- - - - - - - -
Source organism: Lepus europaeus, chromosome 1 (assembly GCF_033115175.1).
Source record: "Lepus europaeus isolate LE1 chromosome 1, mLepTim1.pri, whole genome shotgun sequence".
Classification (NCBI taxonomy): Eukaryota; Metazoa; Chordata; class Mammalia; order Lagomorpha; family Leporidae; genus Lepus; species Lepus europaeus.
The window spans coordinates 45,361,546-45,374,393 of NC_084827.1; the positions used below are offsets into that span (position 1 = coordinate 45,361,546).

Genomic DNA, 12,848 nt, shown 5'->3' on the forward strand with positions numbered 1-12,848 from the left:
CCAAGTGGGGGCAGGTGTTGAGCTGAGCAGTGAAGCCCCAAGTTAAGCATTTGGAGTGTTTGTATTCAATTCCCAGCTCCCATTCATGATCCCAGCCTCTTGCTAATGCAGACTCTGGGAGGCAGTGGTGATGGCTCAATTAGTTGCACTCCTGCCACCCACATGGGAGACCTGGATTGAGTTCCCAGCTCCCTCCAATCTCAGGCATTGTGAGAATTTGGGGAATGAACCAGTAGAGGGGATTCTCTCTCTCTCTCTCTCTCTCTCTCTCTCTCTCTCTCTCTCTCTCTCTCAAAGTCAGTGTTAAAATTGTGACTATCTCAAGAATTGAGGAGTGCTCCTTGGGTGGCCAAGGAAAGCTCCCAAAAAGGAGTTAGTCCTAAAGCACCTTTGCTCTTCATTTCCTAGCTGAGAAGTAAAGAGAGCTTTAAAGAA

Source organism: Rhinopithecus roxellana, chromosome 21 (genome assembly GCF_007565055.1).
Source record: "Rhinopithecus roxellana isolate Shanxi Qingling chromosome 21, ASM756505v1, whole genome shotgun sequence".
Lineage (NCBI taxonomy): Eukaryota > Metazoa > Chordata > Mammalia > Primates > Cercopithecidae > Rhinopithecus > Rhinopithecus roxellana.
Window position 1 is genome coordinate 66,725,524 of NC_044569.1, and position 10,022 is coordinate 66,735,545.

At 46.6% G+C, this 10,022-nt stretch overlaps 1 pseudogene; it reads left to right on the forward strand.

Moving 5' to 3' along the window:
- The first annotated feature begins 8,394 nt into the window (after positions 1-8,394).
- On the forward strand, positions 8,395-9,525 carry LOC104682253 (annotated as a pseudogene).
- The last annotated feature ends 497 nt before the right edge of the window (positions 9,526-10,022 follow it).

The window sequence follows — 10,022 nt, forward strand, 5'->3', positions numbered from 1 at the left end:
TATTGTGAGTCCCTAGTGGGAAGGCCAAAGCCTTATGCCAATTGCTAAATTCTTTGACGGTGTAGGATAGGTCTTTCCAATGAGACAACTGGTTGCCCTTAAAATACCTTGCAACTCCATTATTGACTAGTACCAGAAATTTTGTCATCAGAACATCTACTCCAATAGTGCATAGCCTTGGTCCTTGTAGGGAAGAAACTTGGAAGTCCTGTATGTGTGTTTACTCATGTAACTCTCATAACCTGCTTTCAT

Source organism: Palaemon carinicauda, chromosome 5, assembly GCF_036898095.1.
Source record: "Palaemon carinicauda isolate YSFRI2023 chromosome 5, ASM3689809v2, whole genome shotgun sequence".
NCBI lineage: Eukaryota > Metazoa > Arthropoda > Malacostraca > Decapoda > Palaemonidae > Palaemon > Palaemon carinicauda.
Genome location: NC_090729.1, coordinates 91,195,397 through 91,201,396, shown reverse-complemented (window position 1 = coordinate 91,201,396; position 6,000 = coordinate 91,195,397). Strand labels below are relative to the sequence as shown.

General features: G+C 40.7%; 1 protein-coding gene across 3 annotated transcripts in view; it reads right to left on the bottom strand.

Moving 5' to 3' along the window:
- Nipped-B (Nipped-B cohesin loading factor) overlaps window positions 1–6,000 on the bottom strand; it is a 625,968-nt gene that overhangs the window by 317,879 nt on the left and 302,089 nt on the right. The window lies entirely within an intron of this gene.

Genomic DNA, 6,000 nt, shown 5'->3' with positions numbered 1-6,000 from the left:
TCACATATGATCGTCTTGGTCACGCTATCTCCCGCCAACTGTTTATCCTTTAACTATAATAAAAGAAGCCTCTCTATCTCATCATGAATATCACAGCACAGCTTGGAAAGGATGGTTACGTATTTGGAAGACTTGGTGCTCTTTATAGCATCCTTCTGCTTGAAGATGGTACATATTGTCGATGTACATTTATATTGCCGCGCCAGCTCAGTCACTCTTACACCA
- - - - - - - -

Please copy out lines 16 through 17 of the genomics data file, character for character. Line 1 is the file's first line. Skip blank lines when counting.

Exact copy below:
The window sequence follows — 10,022 nt, forward strand, 5'->3', positions numbered from 1 at the left end:
TATTGTGAGTCCCTAGTGGGAAGGCCAAAGCCTTATGCCAATTGCTAAATTCTTTGACGGTGTAGGATAGGTCTTTCCAATGAGACAACTGGTTGCCCTTAAAATACCTTGCAACTCCATTATTGACTAGTACCAGAAATTTTGTCATCAGAACATCTACTCCAATAGTGCATAGCCTTGGTCCTTGTAGGGAAGAAACTTGGAAGTCCTGTATGTGTGTTTACTCATGTAACTCTCATAACCTGCTTTCAT